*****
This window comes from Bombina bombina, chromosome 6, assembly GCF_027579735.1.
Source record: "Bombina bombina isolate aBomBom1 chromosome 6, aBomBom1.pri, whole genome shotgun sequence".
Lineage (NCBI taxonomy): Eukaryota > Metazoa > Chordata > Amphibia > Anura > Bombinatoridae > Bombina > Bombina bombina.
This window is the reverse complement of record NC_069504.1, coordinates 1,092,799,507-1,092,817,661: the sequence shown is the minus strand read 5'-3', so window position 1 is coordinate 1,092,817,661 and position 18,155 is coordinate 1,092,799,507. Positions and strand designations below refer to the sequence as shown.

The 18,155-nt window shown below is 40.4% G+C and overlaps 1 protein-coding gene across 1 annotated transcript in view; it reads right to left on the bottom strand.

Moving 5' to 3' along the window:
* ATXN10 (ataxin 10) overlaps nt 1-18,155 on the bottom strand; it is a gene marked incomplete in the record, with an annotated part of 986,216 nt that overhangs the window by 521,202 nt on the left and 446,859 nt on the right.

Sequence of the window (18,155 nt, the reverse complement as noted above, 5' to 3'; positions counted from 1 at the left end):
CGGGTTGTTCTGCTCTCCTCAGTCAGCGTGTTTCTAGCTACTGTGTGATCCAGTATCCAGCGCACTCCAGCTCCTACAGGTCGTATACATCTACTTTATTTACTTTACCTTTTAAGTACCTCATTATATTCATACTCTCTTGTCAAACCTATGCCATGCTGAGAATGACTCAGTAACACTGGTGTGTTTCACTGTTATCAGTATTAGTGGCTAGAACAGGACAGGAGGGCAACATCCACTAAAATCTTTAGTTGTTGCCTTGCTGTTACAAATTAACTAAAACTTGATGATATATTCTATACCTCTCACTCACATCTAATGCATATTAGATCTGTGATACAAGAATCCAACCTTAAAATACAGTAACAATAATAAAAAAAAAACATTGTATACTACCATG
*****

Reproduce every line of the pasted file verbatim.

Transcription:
This window comes from Bombina bombina, chromosome 6, assembly GCF_027579735.1.
Source record: "Bombina bombina isolate aBomBom1 chromosome 6, aBomBom1.pri, whole genome shotgun sequence".
Lineage (NCBI taxonomy): Eukaryota > Metazoa > Chordata > Amphibia > Anura > Bombinatoridae > Bombina > Bombina bombina.
This window is the reverse complement of record NC_069504.1, coordinates 1,092,799,507-1,092,817,661: the sequence shown is the minus strand read 5'-3', so window position 1 is coordinate 1,092,817,661 and position 18,155 is coordinate 1,092,799,507. Positions and strand designations below refer to the sequence as shown.

The 18,155-nt window shown below is 40.4% G+C and overlaps 1 protein-coding gene across 1 annotated transcript in view; it reads right to left on the bottom strand.

Moving 5' to 3' along the window:
* ATXN10 (ataxin 10) overlaps nt 1-18,155 on the bottom strand; it is a gene marked incomplete in the record, with an annotated part of 986,216 nt that overhangs the window by 521,202 nt on the left and 446,859 nt on the right.

Sequence of the window (18,155 nt, the reverse complement as noted above, 5' to 3'; positions counted from 1 at the left end):
CGGGTTGTTCTGCTCTCCTCAGTCAGCGTGTTTCTAGCTACTGTGTGATCCAGTATCCAGCGCACTCCAGCTCCTACAGGTCGTATACATCTACTTTATTTACTTTACCTTTTAAGTACCTCATTATATTCATACTCTCTTGTCAAACCTATGCCATGCTGAGAATGACTCAGTAACACTGGTGTGTTTCACTGTTATCAGTATTAGTGGCTAGAACAGGACAGGAGGGCAACATCCACTAAAATCTTTAGTTGTTGCCTTGCTGTTACAAATTAACTAAAACTTGATGATATATTCTATACCTCTCACTCACATCTAATGCATATTAGATCTGTGATACAAGAATCCAACCTTAAAATACAGTAACAATAATAAAAAAAAAACATTGTATACTACCATG